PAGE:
By Pam Martens and Russ Martens: March 2, 2016
Two interesting things happened this week in Jamie Dimon’s world: two gutsy attorneys, Helen Davis Chaitman and Lance Gotthoffer, published a book comparing JPMorgan Chase to the Gambino crime family, explaining how the bank could and should be prosecuted under RICO statutes for serial frauds against the investing public. Taking a diametrically different tack, Bloomberg Markets magazine editor, Joel Weber, fawned over Dimon in a Bloomberg TV interview, repeatedly asserting that Jamie Dimon is all about the customer.
This Bloomberg video is so hilarious we had to watch it several times to make sure it wasn’t satire. As Weber makes his case that Dimon is all about the customer, his Bloomberg colleague, Stephanie Ruhle, is having none of it, reminding the obviously star-struck Weber that the big banks are hated in this country for good reason. Instead of acknowledging the serial frauds at JPMorgan, Weber suggests (and this is the belly laugh/roll on the floor part) that banks are hated because when you go to a car dealer to buy a car you walk out with one. But if you go into a bank for a loan or credit card, it might turn you down. This brand of logic is on a par with Hillary Clinton suggesting that Wall Street was lavishing millions of dollars on her in speaking fees because she was kind to Wall Street during 9/11.
Weber’s interview on Bloomberg TV was to promote the cover story on Dimon in the relaunch of Bloomberg Markets magazine. The article mentions in passing that JPMorgan Chase has paid “more than $36 billion in settlements and fines since the financial crisis” but then it fails to deliver the gory details of what those fines were about. Other than the London Whale fiasco, where $6.2 billion of depositors’ money was lost to reckless derivatives gambling in London, there is barely a mention of the endless stream of crimes that JPMorgan Chase has been charged with over the past four years. That history is whitewashed in the article with this comment from Dimon: “Businesses are going to make mistakes. They shouldn’t be shot and hung every time,” along with allowing Dimon to have the final word in the article with this: “But I’ve always believed business is here to serve your clients, your shareholders, your communities. If we do this well, everyone benefits. We have to do a good job for all of them.”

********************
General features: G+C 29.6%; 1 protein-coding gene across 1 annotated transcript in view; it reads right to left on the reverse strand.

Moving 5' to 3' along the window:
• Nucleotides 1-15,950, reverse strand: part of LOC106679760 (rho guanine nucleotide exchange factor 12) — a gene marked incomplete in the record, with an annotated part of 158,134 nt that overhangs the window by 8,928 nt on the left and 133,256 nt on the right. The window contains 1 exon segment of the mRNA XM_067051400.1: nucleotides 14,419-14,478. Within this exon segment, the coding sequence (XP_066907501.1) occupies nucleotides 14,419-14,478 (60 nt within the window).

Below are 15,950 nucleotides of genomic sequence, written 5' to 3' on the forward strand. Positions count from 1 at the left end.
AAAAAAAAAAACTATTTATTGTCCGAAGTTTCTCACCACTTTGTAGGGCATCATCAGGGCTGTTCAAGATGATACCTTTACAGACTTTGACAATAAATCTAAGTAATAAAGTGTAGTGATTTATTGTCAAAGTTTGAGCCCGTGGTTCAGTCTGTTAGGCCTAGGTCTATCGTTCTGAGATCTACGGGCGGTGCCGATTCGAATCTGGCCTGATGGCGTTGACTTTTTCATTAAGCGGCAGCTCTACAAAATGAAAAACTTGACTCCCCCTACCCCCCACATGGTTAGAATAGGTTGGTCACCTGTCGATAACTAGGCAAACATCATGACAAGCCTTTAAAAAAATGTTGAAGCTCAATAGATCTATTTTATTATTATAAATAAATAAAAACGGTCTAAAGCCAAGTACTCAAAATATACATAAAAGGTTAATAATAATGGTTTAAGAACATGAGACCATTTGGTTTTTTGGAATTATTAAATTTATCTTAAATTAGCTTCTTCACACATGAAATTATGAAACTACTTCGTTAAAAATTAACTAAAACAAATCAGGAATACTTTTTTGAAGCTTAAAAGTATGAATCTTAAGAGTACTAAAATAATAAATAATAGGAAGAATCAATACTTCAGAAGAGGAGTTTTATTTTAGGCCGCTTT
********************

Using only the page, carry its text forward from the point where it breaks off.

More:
The most damning part of this article is that the fearsome “F” word doesn’t appear once. JPMorgan dates back to 1871. It managed to survive 143 years without being charged with criminal activity. But under Dimon’s reign, it was charged with two felony counts in 2014 under a deferred prosecution agreement from the U.S. Justice Department for its involvement in the Bernie Madoff fraud and charged with another felony count, to which it admitted, on May 20, 2015 for its involvement in rigging the foreign currency market. How could a reporter forget to mention an unprecedented three felony counts in the past two years against Dimon’s story line that it’s all about the customer.
Unfortunately for Dimon, attorneys Chaitman and Gotthoffer have no such lapse of memory. In their newly published book, JPMadoff: The Unholy Alliance between America’s Biggest Bank and America’s Biggest Crook, they provide a rap sheet of exactly how JPMorgan has been “taking care” of its customers under Dimon’s oversight:
“In April 2011, JPMC agreed to pay $35 million to settle claims that it overcharged members of the military service on their mortgages in violation of the Service Members Civil Relief Act and the Housing and Economic Recovery Act of 2008.
“In March 2012, JPMC paid the government $659 million to settle charges that it charged veterans hidden fees in mortgage refinancing transactions.
“In October 2012, JPMC paid $1.2 billion to settle claims that it, along with other banks, conspired to set the price of credit and debit card interchange fees.